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  1. Treaty of Bucharest (1913) - Wikipedia

    en.wikipedia.org/wiki/Treaty_of_Bucharest_(1913)

    That's not to say, however, that the treaty went unnoticed, but the reactions among the Great Powers were mixed: there were rumblings from the capitals of Germany, Austria-Hungary and Russia, while the British and the French rejoiced in the "coming of age" of the Balkan states. The Great Powers did not revise the treaty.

  2. History of Hungary - Wikipedia

    en.wikipedia.org/wiki/History_of_Hungary

    A general war began on 28 July with a declaration of war on Serbia by Austria-Hungary. Austria–Hungary drafted 9 million soldiers in World War I, of which 4 million were from the kingdom of Hungary. During the First World War, Austria–Hungary fought on the side of Germany, Bulgaria and Ottoman Empire– the so-called Central Powers. They ...

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  4. History of Austria - Wikipedia

    en.wikipedia.org/wiki/History_of_Austria

    The history of Austria covers the history of Austria and its predecessor states, from the early Stone Age to the present state. The name Ostarrîchi (Austria) has been in use since 996 AD when it was a margravate of the Duchy of Bavaria and from 1156 an independent duchy (later archduchy) of the Holy Roman Empire of the German Nation (Heiliges Römisches Reich 962–1806).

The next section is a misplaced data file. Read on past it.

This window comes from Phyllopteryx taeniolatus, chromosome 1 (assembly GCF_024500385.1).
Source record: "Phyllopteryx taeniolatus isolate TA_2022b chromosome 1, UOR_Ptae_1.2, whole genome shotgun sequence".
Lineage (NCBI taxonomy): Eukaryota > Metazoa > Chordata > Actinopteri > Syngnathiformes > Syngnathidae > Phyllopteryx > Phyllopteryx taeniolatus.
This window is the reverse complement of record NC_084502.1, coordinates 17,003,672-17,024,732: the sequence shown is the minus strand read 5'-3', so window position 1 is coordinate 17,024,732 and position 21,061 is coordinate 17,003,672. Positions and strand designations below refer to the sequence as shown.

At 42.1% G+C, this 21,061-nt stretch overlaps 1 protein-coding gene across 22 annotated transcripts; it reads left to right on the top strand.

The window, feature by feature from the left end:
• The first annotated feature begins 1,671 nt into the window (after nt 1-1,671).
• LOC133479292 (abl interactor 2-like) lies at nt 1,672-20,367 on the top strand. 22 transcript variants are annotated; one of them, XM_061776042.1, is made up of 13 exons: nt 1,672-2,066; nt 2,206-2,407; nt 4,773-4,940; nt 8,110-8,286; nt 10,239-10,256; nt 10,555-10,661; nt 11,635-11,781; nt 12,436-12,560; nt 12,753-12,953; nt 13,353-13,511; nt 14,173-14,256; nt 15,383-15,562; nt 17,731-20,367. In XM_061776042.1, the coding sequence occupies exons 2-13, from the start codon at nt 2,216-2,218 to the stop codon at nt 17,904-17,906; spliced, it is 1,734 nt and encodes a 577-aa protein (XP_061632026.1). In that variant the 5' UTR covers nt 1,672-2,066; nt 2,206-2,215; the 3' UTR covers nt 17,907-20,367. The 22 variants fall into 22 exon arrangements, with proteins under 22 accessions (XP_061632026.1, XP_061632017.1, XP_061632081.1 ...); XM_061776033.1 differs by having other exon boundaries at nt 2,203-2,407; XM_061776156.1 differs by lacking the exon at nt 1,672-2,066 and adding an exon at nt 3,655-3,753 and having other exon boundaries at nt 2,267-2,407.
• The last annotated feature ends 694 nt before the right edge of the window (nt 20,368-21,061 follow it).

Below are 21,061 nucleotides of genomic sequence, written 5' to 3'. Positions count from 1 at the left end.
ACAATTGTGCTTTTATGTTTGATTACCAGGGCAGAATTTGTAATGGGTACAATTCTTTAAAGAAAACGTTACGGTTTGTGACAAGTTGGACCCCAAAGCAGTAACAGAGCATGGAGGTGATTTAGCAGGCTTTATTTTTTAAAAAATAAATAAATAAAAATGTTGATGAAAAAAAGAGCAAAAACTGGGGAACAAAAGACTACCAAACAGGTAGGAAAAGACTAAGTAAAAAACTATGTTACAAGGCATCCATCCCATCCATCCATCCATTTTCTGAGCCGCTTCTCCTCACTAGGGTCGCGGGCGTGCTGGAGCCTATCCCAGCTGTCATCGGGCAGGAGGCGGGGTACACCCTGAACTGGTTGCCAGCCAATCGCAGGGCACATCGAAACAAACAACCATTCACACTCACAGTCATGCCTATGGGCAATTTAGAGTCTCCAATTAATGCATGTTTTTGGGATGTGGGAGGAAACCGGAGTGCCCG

5. Pannonia - Wikipedia

    en.wikipedia.org/wiki/Pannonia

    Pannonia (/ p ə ˈ n oʊ n i ə /, Latin: [panˈnɔnija]) was a Illyrian Tribe and after that a province of the Roman Empire bounded on the north and east by the Danube, coterminous westward with Noricum and upper Italy, and southward with Dalmatia and upper Moesia.

  6. Austria-Hungary's takeover or annexation of Bosnia is a perfect example of strong countries dominating the smaller ones. This takeover created waves of discontent in the Balkans and in Europe in general and even further showed the need of smaller countries making alliances with the stronger ones in order to protect their territory.

  7. How had the USSR gained control of Eastern Europe by 1948?

    assets.pearsonglobalschools.com/asset_mgr/current/201222/...

    Behind that line lie all the capitals of the ancient states of central and eastern Europe – Warsaw, Berlin, Prague, Vienna, Budapest, Bucharest and Sofia. All these famous cities and the populations around them lie in the Soviet sphere and all are subject to a very high and increasing measure of control from Moscow.

  8. Kingdom of Hungary Names, Capital cities, History, Further ...

    www.wikipedian.net/en/Kingdom_of_Hungary-4080688602

    Motto: Regnum Mariae Patrona Hungariae "Kingdom of Mary, the Patron of Hungary"

  9. What caused the first world war? | The Spectator Australia

    www.spectator.com.au/2013/10/the-war-that-ended...

    Oct 12, 2013 · “What caused the first world war?” No need to read the book, it was Germany. Germany was the only country for whom mobilisation meant war as their logistic and planning system meant that they only mobilised for invasion. By contrast Austria-Hungary had mobilised for war against Serbia before and had not gone to war.

  10. Chapter 10-3 Austria-Hungary and the Ottoman Empire ...

    quizlet.com/124781753/chapter-10-3-austria...

    Start studying Chapter 10-3 Austria-Hungary and the Ottoman Empire. Learn vocabulary, terms, and more with flashcards, games, and other study tools.

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